CTV news spent some time covering the PPPI AGM. Video:
The Leader-Post interviewed Branimir Gjetvaj, who will be presenting his prairie photos in a talk entitled “Saskatchewan Grasslands — a Vanishing Landscape” at the Royal Sask Museum on Friday night at 7 pm. Article here.
“My goal is, as a photographer, as a visual artist, to show people what we have,” he said, “and then in my talk, show what are the threats and what could happen to those lands if we don’t tread smartly, if we don’t plan ahead, if we’re kind of just running for the quick profit, short-term goal and not seeing long-term.”
Two recent articles about the pasture patrons:
- Star-Phoenix coverage of the Brant Kirychuk talk advertised in a previous post: Patrons key to pasture transfers, says Ag manager
“This is a huge, complex undertaking,” said Brant Kirychuk of Saskatchewan Ministry of Agriculture, who gave an update on the pastures during a recent talk at the University of Saskatchewan, as part of the Native Prairie Speaker Series. Kirychuk said patrons are key to the transition.
“They are the ones most affected. They are the ones that have to put the work in to develop the business model that works for them.” The first 10 pastures are being leased to patron organizations.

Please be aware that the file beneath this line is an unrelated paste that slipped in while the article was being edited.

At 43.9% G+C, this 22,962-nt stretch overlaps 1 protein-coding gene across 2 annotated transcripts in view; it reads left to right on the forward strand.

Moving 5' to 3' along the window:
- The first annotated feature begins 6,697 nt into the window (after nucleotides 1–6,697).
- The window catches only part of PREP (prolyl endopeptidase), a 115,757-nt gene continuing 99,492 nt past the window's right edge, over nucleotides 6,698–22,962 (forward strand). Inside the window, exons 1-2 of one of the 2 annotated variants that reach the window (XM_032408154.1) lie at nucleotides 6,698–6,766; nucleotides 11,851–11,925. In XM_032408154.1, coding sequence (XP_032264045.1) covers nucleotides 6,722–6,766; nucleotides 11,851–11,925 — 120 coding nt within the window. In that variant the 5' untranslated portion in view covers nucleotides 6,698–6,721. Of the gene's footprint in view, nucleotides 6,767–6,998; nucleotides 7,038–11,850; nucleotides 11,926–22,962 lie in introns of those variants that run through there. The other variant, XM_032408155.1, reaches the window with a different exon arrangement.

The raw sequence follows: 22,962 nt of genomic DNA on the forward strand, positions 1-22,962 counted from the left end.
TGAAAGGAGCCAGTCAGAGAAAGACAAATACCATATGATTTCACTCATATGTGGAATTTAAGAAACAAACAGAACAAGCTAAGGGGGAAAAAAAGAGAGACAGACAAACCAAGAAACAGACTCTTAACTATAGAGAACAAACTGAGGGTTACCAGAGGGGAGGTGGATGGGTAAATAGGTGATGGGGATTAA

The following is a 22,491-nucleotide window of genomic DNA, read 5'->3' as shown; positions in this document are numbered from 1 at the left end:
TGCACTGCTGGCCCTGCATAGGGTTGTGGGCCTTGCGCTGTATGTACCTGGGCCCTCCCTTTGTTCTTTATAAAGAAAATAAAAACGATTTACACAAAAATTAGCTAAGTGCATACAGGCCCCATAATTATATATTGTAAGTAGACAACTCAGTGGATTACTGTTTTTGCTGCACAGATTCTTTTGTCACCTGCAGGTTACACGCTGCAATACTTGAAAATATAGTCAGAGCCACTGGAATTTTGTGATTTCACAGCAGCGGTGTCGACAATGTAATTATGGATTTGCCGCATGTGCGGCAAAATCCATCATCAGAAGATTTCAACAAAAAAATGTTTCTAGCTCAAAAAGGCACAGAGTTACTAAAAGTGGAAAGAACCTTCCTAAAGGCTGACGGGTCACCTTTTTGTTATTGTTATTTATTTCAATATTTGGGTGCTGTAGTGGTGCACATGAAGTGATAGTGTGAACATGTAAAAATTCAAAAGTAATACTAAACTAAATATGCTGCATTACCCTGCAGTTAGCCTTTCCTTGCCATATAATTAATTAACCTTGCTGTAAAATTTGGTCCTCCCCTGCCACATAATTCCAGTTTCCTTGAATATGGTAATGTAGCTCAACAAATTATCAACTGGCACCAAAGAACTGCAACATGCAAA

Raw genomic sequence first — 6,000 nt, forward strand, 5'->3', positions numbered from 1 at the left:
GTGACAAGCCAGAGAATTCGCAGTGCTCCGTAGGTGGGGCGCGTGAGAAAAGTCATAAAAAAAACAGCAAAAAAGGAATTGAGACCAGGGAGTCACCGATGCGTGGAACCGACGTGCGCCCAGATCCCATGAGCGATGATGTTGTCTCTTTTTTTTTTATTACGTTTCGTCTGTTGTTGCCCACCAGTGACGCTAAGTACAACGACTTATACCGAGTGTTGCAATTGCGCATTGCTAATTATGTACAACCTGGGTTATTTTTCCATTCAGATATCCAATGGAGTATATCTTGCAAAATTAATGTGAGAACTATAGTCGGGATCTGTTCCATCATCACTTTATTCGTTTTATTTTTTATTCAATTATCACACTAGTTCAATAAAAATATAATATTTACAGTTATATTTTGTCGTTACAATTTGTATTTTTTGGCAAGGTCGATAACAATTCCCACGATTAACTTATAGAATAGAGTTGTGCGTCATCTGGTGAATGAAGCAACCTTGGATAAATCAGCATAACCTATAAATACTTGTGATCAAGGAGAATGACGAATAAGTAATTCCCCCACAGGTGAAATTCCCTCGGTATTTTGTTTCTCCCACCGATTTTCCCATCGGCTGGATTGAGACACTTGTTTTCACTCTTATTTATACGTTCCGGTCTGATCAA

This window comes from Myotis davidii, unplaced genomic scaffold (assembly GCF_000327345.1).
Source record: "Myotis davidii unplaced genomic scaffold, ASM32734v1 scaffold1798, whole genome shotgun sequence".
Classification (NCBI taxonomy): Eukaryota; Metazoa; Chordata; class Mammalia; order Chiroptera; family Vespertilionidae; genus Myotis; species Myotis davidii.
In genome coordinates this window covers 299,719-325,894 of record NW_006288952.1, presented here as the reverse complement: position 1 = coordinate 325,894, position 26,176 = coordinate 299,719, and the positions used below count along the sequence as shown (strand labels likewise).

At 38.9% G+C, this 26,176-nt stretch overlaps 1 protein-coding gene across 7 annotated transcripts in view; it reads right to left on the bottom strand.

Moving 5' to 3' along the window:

Kirychuk heard from a number of citizens concerned about how the organizations will be able to afford managing the land and maintaining a healthy ecosystem.
- Portage Online claims that Sask Pasture Patrons Envy Manitoba Community Pasture Setup
SCPPA [sic] Chair Ian McCreary says based on Manitoba’s program, Saskatchewan cattle producers are at a disadvantage.
“Patrons in Manitoba will be coming in with grazing costs around 85 cents a day and they won’t have to put money up front. They’ll have service similar to what they’ve experienced in the past and they’re pretty much ready to go,” he says. “That’s pretty attractive for our members and we feel some of those components that could be drawn out for Saskatchewan.”